While working on my revised magic item enchantment rules, I found a rule
which we have been playing wrong for a long time.
Steve Jackson wrote...
The "team" approach is the
most efficient way to perform multiple enchantments. But it's not the
only way. A lone mage, if he has time enough, can do anything a team
can do. If one wizard is putting a second spell on an item by
himself, it takes him twice as long (rolling every OTHER week). Thus,
his material and apprentice costs are the same, but spread over more
(The phrase underlined, I have done now for emphasis.)
The thing we have been playing wrong is that the lone wizard was rolling
every week for the enchantment. These rules say that the item is created,
but the wizard only rolls 1/2 as often. If it is the 3rd enchantment, the DX roll
is made only 1/4 as often, etc.
This rule makes it much rarer to lose later enchantments on multiply
enchanted items to rolls of an 18. Thus, the risk of rolling an 18 CAN BE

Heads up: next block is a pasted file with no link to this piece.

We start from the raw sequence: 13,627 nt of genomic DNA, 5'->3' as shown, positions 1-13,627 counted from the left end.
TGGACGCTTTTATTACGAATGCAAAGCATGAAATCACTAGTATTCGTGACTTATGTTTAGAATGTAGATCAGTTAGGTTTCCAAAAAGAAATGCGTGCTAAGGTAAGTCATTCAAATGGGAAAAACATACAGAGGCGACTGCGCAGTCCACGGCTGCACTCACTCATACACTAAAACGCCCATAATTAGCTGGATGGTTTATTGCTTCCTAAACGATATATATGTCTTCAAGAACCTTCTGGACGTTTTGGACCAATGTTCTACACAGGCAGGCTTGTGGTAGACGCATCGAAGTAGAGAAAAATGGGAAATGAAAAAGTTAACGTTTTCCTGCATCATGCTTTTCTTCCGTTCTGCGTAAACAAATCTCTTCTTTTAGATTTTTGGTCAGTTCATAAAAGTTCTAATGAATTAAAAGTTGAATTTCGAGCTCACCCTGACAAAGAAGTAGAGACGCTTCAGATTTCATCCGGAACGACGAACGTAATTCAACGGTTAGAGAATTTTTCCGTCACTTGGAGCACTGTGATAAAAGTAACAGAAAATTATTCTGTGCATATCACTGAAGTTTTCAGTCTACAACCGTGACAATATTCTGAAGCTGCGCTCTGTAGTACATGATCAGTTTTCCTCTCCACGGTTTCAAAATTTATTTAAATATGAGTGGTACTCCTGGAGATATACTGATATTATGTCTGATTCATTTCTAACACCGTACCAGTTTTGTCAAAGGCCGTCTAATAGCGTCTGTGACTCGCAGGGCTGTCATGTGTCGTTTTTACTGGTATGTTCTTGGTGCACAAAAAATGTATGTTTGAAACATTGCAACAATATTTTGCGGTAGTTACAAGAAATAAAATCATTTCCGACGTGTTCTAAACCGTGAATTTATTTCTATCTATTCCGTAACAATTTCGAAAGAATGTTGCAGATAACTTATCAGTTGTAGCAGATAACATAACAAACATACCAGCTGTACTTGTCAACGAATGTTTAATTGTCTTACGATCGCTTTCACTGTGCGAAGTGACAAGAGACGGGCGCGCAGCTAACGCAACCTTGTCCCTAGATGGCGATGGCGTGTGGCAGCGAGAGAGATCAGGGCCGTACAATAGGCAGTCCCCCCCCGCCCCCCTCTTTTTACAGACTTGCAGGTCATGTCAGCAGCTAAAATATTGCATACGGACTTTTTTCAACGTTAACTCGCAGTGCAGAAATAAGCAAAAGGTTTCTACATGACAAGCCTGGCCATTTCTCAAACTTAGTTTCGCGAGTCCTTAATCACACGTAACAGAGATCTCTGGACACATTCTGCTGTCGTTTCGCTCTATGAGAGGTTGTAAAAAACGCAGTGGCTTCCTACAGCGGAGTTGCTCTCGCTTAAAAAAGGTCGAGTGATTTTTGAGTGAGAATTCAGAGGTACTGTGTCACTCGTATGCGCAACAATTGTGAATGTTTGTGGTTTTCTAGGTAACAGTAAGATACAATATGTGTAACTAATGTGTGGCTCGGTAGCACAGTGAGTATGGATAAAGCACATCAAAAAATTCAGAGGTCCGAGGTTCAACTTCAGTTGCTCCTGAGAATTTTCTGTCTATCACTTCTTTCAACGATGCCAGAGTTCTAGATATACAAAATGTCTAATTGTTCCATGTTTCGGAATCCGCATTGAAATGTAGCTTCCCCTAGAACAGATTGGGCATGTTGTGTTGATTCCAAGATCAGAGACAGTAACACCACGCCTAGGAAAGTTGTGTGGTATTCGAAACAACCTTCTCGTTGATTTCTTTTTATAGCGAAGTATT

"baked Into" the cost of items that take a long time to make.
It also makes the D, E, ... H, type notes make more sense. I am now
pretty sure that these ARE to make up for the chance of a critical failure
destroying the current enchantment.
The phrase, "value of the UNDERLYING item", which I was talking about
in earlier posts, is still in error.
I'm guessing here, but I suspect that phrase ("... UNDERLYING item...")
was included when an 18 destroyed ALL enchantments on an item.
Play-testing decided that this was too grim, and so the idea was revised
but that phrase was missed when the rules were updated.